Cerebrovascular Disease: One of the Most Common Disease

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Cerebrovascular Diseases (CVD) are the group of diseases of the brain based on acute and chronic disturbances of cerebral hemocirculation caused by different pathological changes of the cerebral blood vessels. Generally CVD is a result of cerebral forms of atherosclerosis and arterial hypertension. Besides that diabetic microangiopathy plays substantial role in disturbances of cerebral hemocirculation in CVD. Rarely CVD develop due to primary vasculites (Takajasu’s disease, Horton’s disease) or due to congenital vascular abnormalities (arterio-venous aneurisms, hypoplasia of cerebral arteries). Two principal forms of CVD are differentiated – acute and chronic ones.

Chronic forms of CVD develop due to gradually progressing atherosclerosis and arterial hypertension. Morphologically the process is characterized by atrophy of the cortex (mainly in cerebral atherosclerosis) or the white substance of the brain (mainly in arterial hypertension) with the secondary internal hydrocephalus. Clinically the process manifests itself in neurological and psychic symptoms (vascular encephalopathy). Patients with vascular encephalopathy represent themselves the group of high risk for acute forms of CVD.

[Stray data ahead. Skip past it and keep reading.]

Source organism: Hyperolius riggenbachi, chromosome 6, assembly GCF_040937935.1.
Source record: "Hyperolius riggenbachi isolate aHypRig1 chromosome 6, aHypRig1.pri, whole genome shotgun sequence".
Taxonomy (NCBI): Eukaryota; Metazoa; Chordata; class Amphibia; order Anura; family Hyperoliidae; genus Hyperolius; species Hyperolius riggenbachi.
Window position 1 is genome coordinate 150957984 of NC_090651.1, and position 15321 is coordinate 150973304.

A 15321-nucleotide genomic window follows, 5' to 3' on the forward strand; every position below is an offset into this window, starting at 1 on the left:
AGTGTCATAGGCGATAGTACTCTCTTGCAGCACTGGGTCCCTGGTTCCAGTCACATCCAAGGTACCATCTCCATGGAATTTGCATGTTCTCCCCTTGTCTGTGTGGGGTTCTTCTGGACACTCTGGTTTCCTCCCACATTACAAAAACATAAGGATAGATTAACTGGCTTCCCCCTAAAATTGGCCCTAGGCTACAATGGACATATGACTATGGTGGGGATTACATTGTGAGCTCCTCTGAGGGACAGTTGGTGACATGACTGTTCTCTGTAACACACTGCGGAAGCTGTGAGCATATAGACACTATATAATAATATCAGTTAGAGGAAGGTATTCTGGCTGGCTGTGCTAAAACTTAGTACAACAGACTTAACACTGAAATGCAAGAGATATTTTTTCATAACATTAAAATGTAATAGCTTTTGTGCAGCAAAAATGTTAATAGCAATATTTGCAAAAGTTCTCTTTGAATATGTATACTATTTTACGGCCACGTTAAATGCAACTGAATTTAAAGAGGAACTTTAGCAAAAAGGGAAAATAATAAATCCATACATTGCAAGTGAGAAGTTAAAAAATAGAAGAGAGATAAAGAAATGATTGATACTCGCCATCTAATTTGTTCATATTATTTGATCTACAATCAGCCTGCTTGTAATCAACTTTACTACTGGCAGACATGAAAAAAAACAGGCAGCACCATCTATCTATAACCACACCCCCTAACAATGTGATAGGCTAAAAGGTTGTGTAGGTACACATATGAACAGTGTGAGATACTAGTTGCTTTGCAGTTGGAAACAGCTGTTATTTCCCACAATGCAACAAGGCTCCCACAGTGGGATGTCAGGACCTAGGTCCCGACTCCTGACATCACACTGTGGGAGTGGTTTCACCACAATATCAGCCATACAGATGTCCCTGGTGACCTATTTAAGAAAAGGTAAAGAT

Acute forms of CVD are represented by insults which can be of ischemic or hemorrhagic types. Ischemic insult manifests itself in hemodynamic necrosis of the cortex and white substance. Necrosis usually develops as a result of pronounced stenosis of arteries caused by atherosclerotic plaques or as a result of thromboembolism of cerebral arteries from the left chambers of the heart. Development of ischemic insult can be facilitated by acute and chronic heart failure due to ischemic heart disease or different valvular defects of the heart.

Zonation of ischemic insultĀ 

Ischemic insult has three zones: the central necrosis, adjacent zone of irreversible dystrophy (umbra, shade) and peripheral zone of reversible dystrophy (penumbra, hulf-shade). It is established that necrosis of the brain substance forms within 6 hours after ischemic stroke , so that to diminish the size of infarction in is absolutely necessary to deliver the patient to the hospital as early as possible, but not later than 6 hours (“therapeutic window”). Ischemic insult is characterized by slow onset, without painful syndrome and clinically manifests itself by flabby paresis and paralysis of the limbs or facial muscles.

Hemorrhagic insultĀ represents itself hemorrhage in the form of hemorrhagic imbibitions of the brain substance or hematoma which usually develops in patients with cerebral form of arterial hypertension in condition of hypertensive stroke. Hemorrhagic insult occurs mostly in the basal nuclei of the brain and not rare is complicated by intraventricular bleeding which usually leads to death. Clinically hemorrhagic insult is characterized by sudden onset with severe headache and leads to the loss of consciousness within few minutes.

Ischemic and especially hemorrhagic insults are characterized by very high mortality (up to 60-70%) because of massive destruction of the brain substance with progressing oedema of the brain, or secondary pneumonias which usually develop in acute period of the process. If patients survive necrotic tissues and hematomas undergo resorption with cyst formation. Spacious damage of the brain in survived patients makes them invalids.

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